The Card

Strix has always been a premium brand and this card is no exception. Of the air-cooled cards available on Overclockers UK at the time of writing, this is actually the most expensive. At £470, it commands a £100 premium over the most basic models, and is also only £55 cheaper than the least costly GTX 1080 we could find. The key question of course is what it can offer for that price.

In terms of clock speeds, there has been a little recent controversy surrounding Asus and others with regards to the GTX 1000 series. The issue is that the default clocks of the cards shipped to reviewers like ourselves are higher than those in the retail channel. However, before you gather your pitchforks and march on Asus HQ, it's not as bad as it sounds. Asus's GTX 1080 and GTX 1070 Strix cards ship with three different modes – Silent, Gaming and OC – with clock speeds increasing slightly as you move through them in that order. Review units ship in OC mode, while retail units are set to Gaming mode by default. With Asus's free GPU Tweak II software, the modes are exposed and can be switched with the click of a button. All cards are validated to run in OC mode, and the different modes are listed in the official specifications of the card. As such, our stance is that while Asus should have been clearer about this from the offset rather than waiting for it to get “caught”, that's more of an issue for its PR department to deal with – the performance you see here is easily available out of the box for all end users.

Asus GeForce GTX 1070 Strix Review Asus GeForce GTX 1070 Strix Review - The Card
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What's more, we're talking a difference of 25MHz between the Gaming and OC modes. This may score Asus a few extra frames or points in certain benchmarks, but the real-world impact to frame rates, power, temperature and fan noise will be approximately zero. If anything, the different modes are more of a marketing tool than something to obsess over. It's right that Asus has been called out on this, but now that it's clarified it's not something to get hung up on – we're interested to hear your own views though.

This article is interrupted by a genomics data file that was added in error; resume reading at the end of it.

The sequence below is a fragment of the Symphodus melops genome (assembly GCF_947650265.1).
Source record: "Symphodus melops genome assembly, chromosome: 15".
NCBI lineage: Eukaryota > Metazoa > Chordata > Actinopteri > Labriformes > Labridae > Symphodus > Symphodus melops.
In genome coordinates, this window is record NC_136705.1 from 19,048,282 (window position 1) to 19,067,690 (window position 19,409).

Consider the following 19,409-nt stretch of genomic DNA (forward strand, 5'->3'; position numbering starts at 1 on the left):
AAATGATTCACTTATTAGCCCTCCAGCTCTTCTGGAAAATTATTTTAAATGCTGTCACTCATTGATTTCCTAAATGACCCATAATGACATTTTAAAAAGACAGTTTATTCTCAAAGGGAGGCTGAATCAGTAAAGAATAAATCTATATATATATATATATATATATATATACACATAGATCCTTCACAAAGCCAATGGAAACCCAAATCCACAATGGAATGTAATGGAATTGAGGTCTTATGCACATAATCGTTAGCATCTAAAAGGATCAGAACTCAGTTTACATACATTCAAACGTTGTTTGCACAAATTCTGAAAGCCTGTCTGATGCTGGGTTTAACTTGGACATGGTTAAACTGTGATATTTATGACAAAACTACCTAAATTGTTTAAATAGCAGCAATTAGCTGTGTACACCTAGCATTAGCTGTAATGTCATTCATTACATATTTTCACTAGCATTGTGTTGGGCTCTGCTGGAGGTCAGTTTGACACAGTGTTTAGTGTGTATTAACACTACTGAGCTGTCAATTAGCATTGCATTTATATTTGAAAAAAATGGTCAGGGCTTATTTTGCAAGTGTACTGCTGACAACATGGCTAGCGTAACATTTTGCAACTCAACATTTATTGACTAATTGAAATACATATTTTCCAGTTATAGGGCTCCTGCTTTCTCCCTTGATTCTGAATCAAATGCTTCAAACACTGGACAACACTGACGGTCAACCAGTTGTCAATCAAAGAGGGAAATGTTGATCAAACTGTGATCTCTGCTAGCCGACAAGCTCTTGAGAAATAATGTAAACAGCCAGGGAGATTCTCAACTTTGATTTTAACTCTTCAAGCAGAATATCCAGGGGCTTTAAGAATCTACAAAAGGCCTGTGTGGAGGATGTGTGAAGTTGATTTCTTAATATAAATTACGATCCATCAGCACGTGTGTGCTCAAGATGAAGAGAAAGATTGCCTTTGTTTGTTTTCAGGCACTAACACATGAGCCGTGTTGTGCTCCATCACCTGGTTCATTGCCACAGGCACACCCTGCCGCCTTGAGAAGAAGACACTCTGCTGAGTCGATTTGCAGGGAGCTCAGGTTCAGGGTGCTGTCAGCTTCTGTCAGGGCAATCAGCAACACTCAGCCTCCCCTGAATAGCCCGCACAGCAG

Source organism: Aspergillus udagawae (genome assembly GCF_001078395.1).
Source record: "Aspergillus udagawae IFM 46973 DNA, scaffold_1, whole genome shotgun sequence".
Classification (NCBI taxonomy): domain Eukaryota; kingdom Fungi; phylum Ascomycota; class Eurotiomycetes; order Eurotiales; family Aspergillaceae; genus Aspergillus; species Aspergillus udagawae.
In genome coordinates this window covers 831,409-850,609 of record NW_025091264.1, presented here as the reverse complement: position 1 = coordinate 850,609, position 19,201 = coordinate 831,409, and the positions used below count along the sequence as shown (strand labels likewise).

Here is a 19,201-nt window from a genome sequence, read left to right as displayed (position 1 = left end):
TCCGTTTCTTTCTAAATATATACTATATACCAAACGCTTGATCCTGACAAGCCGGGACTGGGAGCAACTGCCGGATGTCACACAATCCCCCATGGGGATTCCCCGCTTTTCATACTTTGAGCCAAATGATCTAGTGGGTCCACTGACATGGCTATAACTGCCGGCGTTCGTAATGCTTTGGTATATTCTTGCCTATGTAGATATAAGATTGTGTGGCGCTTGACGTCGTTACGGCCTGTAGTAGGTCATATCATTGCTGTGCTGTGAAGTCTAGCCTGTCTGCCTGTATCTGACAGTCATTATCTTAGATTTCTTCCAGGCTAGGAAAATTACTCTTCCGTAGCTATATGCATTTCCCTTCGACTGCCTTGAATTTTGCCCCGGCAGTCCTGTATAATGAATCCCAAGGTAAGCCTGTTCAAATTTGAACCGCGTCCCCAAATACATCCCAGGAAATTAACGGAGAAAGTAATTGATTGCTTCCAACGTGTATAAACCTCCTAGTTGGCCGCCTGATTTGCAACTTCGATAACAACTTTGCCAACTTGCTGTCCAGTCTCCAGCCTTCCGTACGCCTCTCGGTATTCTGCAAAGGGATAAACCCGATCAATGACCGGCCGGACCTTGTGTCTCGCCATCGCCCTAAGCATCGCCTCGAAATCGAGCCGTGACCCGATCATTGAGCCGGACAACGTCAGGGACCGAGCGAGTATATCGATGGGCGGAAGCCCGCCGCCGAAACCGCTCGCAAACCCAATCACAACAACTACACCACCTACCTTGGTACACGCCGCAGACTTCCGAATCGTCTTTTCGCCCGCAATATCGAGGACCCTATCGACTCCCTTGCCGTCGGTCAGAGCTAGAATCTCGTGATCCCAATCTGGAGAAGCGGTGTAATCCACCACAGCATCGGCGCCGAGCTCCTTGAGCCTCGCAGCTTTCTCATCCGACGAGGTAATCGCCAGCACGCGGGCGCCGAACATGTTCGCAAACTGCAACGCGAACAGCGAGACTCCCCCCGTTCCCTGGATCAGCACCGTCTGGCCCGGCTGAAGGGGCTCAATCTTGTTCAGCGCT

Anyway, the card you'll receive will be set to a base clock of 1,632MHz, a decent 8.5 percent increase which goes up to 10 percent (1,657MHz) in OC mode, which again is what we've tested at. Boost speeds for the two modes are 1835MHz and 1,860MHz respectively, and our sample was at a constant 1,974MHz under load. Asus has not bothered to overclock the memory, which is disappointing for a card this expensive.

At 134mm tall and 298mm long, the Strix isn't using the 150W TDP of the GTX 1070 to target small form factors, although thankfully the card is at least confined to two slots. Instead, the big cooler should allow Asus to cool the GPU effectively at very low noise levels.

Asus GeForce GTX 1070 Strix Review Asus GeForce GTX 1070 Strix Review - The Card
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Asus deviates from the reference display outputs slightly, replacing the third DisplayPort connector with a second HDMI 2.0b port. Since VR headsets seem set on using a HDMI port, this allows users to leave their VR headset and display connected, even if their display is running via HDMI, instead of plugging and unplugging. This is a good move in our books, as many will be investing in the GTX 1000 series for its VR capabilities.

Asus GeForce GTX 1070 Strix Review Asus GeForce GTX 1070 Strix Review - The Card